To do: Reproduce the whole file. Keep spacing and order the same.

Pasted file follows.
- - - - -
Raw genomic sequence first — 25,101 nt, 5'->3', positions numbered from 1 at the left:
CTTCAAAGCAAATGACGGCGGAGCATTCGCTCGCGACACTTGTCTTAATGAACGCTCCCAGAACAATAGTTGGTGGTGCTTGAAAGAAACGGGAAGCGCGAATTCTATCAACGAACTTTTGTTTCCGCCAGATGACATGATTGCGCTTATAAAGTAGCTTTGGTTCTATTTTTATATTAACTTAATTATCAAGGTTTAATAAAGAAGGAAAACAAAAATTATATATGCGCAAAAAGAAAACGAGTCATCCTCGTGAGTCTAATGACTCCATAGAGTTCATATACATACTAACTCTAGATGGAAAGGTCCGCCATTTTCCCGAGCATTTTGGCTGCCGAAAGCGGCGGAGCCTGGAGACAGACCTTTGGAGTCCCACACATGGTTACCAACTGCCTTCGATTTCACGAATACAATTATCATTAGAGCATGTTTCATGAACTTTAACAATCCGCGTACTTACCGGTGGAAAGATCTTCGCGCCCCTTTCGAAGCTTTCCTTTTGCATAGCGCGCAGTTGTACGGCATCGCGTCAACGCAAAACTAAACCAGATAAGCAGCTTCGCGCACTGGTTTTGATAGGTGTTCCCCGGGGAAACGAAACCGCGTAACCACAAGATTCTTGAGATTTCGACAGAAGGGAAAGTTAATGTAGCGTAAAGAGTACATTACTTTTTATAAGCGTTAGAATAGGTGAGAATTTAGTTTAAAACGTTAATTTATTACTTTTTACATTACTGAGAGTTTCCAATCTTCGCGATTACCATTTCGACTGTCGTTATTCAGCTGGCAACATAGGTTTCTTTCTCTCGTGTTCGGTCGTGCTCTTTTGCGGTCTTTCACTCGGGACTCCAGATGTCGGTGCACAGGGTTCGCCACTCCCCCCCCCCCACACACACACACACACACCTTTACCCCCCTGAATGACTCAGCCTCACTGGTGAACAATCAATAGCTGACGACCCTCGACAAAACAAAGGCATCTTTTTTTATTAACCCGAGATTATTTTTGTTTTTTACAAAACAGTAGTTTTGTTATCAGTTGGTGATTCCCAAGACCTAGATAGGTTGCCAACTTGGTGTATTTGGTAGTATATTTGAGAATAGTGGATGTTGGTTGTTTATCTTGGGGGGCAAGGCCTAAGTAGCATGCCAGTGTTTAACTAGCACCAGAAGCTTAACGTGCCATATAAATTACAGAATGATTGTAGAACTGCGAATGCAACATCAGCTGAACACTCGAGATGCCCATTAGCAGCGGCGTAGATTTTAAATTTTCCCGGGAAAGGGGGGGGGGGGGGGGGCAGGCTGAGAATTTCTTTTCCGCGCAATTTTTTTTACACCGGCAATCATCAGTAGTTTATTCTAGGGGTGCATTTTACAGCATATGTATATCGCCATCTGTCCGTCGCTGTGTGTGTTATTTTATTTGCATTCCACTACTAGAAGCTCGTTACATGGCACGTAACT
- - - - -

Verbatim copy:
Raw genomic sequence first — 25,101 nt, 5'->3', positions numbered from 1 at the left:
CTTCAAAGCAAATGACGGCGGAGCATTCGCTCGCGACACTTGTCTTAATGAACGCTCCCAGAACAATAGTTGGTGGTGCTTGAAAGAAACGGGAAGCGCGAATTCTATCAACGAACTTTTGTTTCCGCCAGATGACATGATTGCGCTTATAAAGTAGCTTTGGTTCTATTTTTATATTAACTTAATTATCAAGGTTTAATAAAGAAGGAAAACAAAAATTATATATGCGCAAAAAGAAAACGAGTCATCCTCGTGAGTCTAATGACTCCATAGAGTTCATATACATACTAACTCTAGATGGAAAGGTCCGCCATTTTCCCGAGCATTTTGGCTGCCGAAAGCGGCGGAGCCTGGAGACAGACCTTTGGAGTCCCACACATGGTTACCAACTGCCTTCGATTTCACGAATACAATTATCATTAGAGCATGTTTCATGAACTTTAACAATCCGCGTACTTACCGGTGGAAAGATCTTCGCGCCCCTTTCGAAGCTTTCCTTTTGCATAGCGCGCAGTTGTACGGCATCGCGTCAACGCAAAACTAAACCAGATAAGCAGCTTCGCGCACTGGTTTTGATAGGTGTTCCCCGGGGAAACGAAACCGCGTAACCACAAGATTCTTGAGATTTCGACAGAAGGGAAAGTTAATGTAGCGTAAAGAGTACATTACTTTTTATAAGCGTTAGAATAGGTGAGAATTTAGTTTAAAACGTTAATTTATTACTTTTTACATTACTGAGAGTTTCCAATCTTCGCGATTACCATTTCGACTGTCGTTATTCAGCTGGCAACATAGGTTTCTTTCTCTCGTGTTCGGTCGTGCTCTTTTGCGGTCTTTCACTCGGGACTCCAGATGTCGGTGCACAGGGTTCGCCACTCCCCCCCCCCCACACACACACACACACACCTTTACCCCCCTGAATGACTCAGCCTCACTGGTGAACAATCAATAGCTGACGACCCTCGACAAAACAAAGGCATCTTTTTTTATTAACCCGAGATTATTTTTGTTTTTTACAAAACAGTAGTTTTGTTATCAGTTGGTGATTCCCAAGACCTAGATAGGTTGCCAACTTGGTGTATTTGGTAGTATATTTGAGAATAGTGGATGTTGGTTGTTTATCTTGGGGGGCAAGGCCTAAGTAGCATGCCAGTGTTTAACTAGCACCAGAAGCTTAACGTGCCATATAAATTACAGAATGATTGTAGAACTGCGAATGCAACATCAGCTGAACACTCGAGATGCCCATTAGCAGCGGCGTAGATTTTAAATTTTCCCGGGAAAGGGGGGGGGGGGGGGGGCAGGCTGAGAATTTCTTTTCCGCGCAATTTTTTTTACACCGGCAATCATCAGTAGTTTATTCTAGGGGTGCATTTTACAGCATATGTATATCGCCATCTGTCCGTCGCTGTGTGTGTTATTTTATTTGCATTCCACTACTAGAAGCTCGTTACATGGCACGTAACT